I used the first three websites earlier to get my free credit report, opt out of getting more credit card offers, and sign up to for a credit monitoring service. Again, all of these are free or official sites; I don’t get any money for recommending them. :)

Other options

If you’re feeling ambitious, you can also get a public records report on yourself to see what turns up. I believe you can get this report free once a year as well from ChoicePoint. You can get more information here but I believe the short answer is that you need to print, fill out, and mail this one-page form (PDF link). You need to include a photocopy of your driver’s license or other ID and a copy of a utility/phone/credit card bill — see the instructions for the form (PDF link) for more info.

Do you know of other ways to protect yourself from identity theft or otherwise monitor your credit record or score?

29 Responses to Protect yourself: get a free credit report (Leave a comment)

  1. Dave

    Since you can get one free report from each of the 3 companies each year, I order one report every 4 months (one from Experian in January, 1 from TransUnion in May, etc.), instead of getting all 3 at once.

  2. One of the best protections you can do is BUY YOURSELF A SHREDDER.

    You can get them fairly cheap at any office supply or even department stores.

    I read a story a couple years ago about how someone had their credit card bills stolen from their mailbox – and of course, the credit card companies always send those blank checks trying to get you to either move your balance, or use the checks (which count as a cash advance and have a much higher interest rate) Anyway, the thieves took these checks and racked up into five figures debt before anyone realized it.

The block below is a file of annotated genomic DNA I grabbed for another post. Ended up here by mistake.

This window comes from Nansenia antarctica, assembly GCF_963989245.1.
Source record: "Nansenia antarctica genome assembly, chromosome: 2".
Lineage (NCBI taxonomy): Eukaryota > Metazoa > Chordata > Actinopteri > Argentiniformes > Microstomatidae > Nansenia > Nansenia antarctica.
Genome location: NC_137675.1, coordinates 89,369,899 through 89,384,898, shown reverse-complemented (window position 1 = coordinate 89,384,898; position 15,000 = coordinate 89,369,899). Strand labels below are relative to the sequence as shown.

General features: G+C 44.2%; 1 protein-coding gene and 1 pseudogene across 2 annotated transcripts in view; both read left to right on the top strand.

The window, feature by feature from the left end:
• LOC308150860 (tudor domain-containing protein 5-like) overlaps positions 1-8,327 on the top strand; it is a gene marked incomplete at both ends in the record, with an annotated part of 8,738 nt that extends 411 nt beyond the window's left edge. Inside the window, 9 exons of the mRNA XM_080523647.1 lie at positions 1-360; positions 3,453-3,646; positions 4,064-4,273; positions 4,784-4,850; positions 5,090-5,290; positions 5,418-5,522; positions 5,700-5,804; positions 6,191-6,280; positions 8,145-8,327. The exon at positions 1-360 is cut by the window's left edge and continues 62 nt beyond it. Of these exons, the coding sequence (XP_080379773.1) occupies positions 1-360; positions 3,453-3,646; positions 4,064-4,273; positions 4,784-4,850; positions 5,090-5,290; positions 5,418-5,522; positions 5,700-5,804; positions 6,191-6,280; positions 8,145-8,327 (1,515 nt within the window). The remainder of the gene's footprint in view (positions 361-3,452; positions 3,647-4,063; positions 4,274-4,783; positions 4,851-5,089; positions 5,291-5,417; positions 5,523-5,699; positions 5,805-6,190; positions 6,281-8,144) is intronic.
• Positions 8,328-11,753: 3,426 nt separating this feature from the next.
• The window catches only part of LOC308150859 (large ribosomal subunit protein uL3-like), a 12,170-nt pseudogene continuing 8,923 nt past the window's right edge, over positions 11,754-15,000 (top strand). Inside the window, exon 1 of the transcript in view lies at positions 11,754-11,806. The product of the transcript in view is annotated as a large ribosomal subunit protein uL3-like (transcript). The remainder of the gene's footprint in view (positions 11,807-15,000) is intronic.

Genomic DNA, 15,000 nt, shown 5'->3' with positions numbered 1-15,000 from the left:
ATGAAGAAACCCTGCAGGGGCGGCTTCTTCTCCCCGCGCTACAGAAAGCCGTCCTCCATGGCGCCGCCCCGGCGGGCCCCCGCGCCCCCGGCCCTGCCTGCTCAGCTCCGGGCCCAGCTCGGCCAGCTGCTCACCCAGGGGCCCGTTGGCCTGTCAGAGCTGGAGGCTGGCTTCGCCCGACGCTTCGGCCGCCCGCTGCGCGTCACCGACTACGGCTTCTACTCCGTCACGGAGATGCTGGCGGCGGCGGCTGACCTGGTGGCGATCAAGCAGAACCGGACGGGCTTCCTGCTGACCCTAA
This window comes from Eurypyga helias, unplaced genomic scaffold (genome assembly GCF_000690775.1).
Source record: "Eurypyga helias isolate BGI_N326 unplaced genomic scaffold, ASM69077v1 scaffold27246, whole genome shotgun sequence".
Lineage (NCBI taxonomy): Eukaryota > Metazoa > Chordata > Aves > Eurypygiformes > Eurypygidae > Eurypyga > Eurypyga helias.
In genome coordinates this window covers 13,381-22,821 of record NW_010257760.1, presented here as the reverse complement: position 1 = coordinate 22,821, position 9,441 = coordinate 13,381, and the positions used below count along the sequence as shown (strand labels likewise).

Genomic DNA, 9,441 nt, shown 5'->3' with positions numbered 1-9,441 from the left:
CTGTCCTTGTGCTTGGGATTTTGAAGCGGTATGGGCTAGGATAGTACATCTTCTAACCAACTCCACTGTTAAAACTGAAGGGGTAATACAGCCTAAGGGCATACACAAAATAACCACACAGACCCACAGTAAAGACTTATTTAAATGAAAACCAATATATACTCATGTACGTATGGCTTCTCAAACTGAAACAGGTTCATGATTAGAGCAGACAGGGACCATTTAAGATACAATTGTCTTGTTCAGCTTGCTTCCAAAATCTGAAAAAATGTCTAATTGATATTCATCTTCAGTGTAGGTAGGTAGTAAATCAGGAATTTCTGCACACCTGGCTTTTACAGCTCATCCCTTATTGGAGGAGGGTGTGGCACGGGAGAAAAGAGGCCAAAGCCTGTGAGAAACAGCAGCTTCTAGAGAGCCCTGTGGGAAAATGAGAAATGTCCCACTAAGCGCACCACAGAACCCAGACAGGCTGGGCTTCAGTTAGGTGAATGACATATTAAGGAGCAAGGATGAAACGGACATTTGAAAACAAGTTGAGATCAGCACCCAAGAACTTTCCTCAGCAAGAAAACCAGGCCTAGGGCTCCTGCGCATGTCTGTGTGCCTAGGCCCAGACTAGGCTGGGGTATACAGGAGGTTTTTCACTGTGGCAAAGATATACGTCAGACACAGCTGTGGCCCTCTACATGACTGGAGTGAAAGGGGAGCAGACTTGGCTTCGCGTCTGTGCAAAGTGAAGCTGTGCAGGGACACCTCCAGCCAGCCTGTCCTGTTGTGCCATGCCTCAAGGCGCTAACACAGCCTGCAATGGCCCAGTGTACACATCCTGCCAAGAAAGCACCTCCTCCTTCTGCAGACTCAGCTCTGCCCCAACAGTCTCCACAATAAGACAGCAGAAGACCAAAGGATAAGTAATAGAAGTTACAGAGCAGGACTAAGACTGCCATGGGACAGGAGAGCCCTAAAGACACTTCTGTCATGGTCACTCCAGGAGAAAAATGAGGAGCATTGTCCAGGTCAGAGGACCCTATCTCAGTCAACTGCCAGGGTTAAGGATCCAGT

I tried to get my credit card companies NOT to send the checks, but apparently that’s not an option. Heck, one of them kept sending me the checks for five months after I closed the account – that was an accident waiting to happen.

    Anyway, probably can’t watch the mailbox every minute, but I make sure I shred all those blank ‘checks’ as soon as they come in – don’t want them going in the trash or the recycle.

    The other thing I’ve done since day one – I have one single credit card that is devoted to internet purchases. I don’t use the other for online stuff, and I don’t use this credit card for offline stuff. That way, in case anything ever *does* happen (and earlier this year it did) I can shut down that one account without having to panic about all my other financial dealings.